Iraq’s Parliament approves changes to pension, anti-corruption laws, debates new election legislation
Iraq’s Council of Representatives (Parliament) approved several draft laws and amendments submitted by the Iraqi government, parliamentary committees and MPs.
The new laws and amendments reduce the retirement age of public sector workers, remove financial and other privileges from senior officials, introduce new rules on illegal financial gain, and grant greater powers and a wider remit to the Integrity Commission, Iraq’s anti-corruption watchdog.
The Council of Representatives also concluded the Second Reading of a draft electoral law, and the First Reading of a draft law abolishing the current body overseeing elections in Iraq and replacing it with a new Independent High Electoral Commission.
Parliamentary approval of the new laws came as the Iraqi government continues to implement a series of measures to meet the legitimate demands of the protests and address the long-term aspirations of all Iraqis.
Summary of the new laws and amendments approved by Iraq’s Parliament
The amended Unified Pension Law No. 9 of 2014:
- Reduces the retirement age from 63 to 60 years, with exemptions for rare skills in certain sectors
- Guarantees a minimum monthly pension of 400,000 Iraqi dinars
- It is estimated that these and other changes will create more than 200,000 new vacancies in 2020
The amended Integrity Commission Law No. 30 of 2011 & the Illegal Gain Provision:
- Extends the remit of the Integrity Commission to cover trade unions, non-governmental organisations and professional associations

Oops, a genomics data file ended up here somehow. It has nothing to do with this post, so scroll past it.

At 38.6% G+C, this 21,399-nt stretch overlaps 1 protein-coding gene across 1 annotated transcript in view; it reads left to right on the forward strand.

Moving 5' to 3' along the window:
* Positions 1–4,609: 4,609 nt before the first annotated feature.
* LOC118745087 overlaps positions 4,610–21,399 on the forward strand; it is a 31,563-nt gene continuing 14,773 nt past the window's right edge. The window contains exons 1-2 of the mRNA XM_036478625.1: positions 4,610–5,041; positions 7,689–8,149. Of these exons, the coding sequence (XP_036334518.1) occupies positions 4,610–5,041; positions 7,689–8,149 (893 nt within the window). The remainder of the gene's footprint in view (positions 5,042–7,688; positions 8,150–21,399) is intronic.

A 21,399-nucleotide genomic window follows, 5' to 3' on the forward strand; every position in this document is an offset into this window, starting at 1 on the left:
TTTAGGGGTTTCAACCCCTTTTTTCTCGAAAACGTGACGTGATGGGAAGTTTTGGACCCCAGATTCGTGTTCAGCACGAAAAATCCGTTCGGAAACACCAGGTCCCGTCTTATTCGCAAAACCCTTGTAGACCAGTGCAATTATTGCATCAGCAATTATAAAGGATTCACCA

- Tightens conflict of interest rules for officials
- Prohibits officials from using their position or title to gain personal financial benefits; any benefit obtained this way shall be regarded as (illegal gain)
Financial Privileges of Officials Law:
- Abolishes the Financial Privileges of State Officials Law No. 13 of 2005
- Removes a wide range of financial, health, housing, transport and security benefits from the President of the Republic, the Prime Minister and the Speaker of the Council of Representatives, ministers, MPs and other senior officials
The draft Federal Electoral Law (Second Reading):
- Reduces the age of candidacy from 30 to 25
- Reduces the number of MPs from 329 to 251
- Bans successful candidates and political blocs from creating a different coalition or form a new bloc until after the formation of the new government
The draft law establishing a new Independent Election Commission (First Reading):
- Establishes a new Independent High Electoral Commission
- Decrees that the work of Commission will be overseen by 7 Commissioners
- Authorises the Commission to seek international election advice
The Iraqi government will submit other draft laws to Parliament over the coming weeks.